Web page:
This month, we talk to Dr Wen Hwa Lee, Strategic Alliances Manager at the Structural Genomics Consortium (SGC), part of the Nuffield Department of Clinical Medicine, about how the SGC is revolutionising the way we think about drug discovery.
Pan-Canadian Team of Researchers Will Receive CA$11.7 Million in Funding from Stand Up To Cancer Canada, Genome Canada, Canadian Institutes of Health Research, Cancer Stem Cell Consortium, and Ontario Institute for Cancer Research
Myeloma UK and the Structural Genomics Consortium (SGC) have entered into an open-access research partnership to discover and characterise novel drug targets for myeloma using structural biology and chemical proteomics.
This SRC is focused on the role of Methylation Dynamics in nuclear and cytoplasmic biological processes and how this modification impacts development, epigenetic cellular identity, tissue homeostasis and disease.
During DPhG Annual Meeting 2015 which took place in Düsseldorf September 23-25, 2015, the German Pharmaceutical Society honoured a few up-and-coming young scientists.
University of Toronto and McGill University scientists are leading an international partnership to discover new and improved drug treatments for tuberculosis, malaria and neglected tropical diseases -- thanks to a contribution from Merck Canada Inc., as well as an additional $5 million supplement to a grant from the Bill & Melinda Gates Foundation. The new funding brings the total investment from the Bill & Melinda Gates Foundation to nearly US $12 million since 2012.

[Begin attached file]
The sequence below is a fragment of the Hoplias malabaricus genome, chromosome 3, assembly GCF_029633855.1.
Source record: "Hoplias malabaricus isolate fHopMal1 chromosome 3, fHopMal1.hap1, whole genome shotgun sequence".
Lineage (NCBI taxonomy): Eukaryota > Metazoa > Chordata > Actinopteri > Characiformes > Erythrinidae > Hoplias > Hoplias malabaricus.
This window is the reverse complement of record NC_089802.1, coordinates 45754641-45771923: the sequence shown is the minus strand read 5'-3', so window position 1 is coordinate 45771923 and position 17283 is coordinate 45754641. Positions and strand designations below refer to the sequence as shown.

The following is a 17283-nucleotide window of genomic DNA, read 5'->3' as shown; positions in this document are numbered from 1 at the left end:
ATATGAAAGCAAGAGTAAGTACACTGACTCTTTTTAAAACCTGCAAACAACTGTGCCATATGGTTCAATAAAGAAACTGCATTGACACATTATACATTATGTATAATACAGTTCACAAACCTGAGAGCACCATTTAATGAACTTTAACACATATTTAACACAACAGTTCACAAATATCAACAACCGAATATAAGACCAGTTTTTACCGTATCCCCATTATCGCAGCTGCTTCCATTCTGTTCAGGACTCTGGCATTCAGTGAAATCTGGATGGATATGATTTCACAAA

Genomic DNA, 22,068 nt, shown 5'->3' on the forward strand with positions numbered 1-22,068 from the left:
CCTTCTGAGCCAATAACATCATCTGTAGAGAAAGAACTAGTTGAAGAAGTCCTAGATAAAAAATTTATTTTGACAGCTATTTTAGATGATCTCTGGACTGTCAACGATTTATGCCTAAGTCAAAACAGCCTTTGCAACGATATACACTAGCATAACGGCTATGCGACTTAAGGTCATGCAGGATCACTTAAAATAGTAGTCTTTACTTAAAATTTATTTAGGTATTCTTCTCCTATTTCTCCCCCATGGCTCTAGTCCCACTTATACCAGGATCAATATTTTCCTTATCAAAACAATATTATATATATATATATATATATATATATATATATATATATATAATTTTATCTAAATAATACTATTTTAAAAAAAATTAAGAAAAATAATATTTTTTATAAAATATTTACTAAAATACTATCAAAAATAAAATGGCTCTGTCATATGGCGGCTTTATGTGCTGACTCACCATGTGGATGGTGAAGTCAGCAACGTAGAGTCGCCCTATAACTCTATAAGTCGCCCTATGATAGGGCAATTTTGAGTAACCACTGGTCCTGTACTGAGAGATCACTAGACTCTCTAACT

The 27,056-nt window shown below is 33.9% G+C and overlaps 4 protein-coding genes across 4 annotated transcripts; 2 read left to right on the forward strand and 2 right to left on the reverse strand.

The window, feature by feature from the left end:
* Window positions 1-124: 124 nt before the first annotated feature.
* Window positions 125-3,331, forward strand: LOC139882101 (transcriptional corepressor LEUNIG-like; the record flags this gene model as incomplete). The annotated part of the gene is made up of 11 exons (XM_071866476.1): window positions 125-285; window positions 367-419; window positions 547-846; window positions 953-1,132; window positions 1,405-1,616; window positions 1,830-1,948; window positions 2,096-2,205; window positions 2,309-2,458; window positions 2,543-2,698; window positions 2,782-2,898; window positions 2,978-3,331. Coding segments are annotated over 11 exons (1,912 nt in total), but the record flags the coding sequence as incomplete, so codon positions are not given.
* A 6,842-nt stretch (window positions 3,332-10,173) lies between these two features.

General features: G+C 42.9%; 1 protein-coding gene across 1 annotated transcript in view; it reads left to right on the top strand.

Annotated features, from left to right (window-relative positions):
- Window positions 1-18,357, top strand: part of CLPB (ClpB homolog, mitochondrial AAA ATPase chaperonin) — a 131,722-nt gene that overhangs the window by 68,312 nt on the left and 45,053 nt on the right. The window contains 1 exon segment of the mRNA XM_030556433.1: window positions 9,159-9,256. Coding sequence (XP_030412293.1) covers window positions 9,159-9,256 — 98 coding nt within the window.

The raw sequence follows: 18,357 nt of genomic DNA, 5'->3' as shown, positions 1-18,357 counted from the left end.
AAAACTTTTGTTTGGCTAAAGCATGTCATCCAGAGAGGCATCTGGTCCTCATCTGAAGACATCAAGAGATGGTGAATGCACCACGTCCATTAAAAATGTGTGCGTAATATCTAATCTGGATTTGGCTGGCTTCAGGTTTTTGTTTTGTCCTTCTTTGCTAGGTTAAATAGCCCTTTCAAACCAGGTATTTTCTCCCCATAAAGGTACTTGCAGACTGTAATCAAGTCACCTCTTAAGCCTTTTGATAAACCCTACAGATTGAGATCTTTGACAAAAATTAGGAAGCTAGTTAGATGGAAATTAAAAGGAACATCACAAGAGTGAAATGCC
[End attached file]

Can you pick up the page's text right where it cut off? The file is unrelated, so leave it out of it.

Takeda Pharmaceutical Company Limited (Takeda) today announced it has renewed its partnership with the Structural Genomics Consortium (SGC) to fund collective drug research aimed at bringing new, more effective medicines to patients faster.
MONTREAL, Nov. 18, 2015 /CNW/ - AbbVie today announced its continued commitment to the Structural Genomics Consortium (SGC) by providing a cash sponsorship of CDA$7.5 million towards open access research leading to the discovery of new medicines. Today`s announcement coincides with meetings with Ontario and Quebec-based research leaders and AbbVie global research and development business development professionals to assess continued investment.
Ponatinib is an anti-cancer drug which has earned some notoriety for its cost (£90,000 per patient per year) and side-effects that were serious enough to temporarily suspend its use. But the findings from a recent Cell Chemistry and Biology paper led by the Structural Genomics Consortium suggest that this 'dirty' drug might actually hold the key for coming up with newer, more effective drugs for chronic illnesses such as Crohn's and Inflammatory Bowel Disease.
The Oxford Science Blog asked the first author, Dr Peter Canning (who worked on this study while at the Nuffield Department of Medicine) to explain what they found.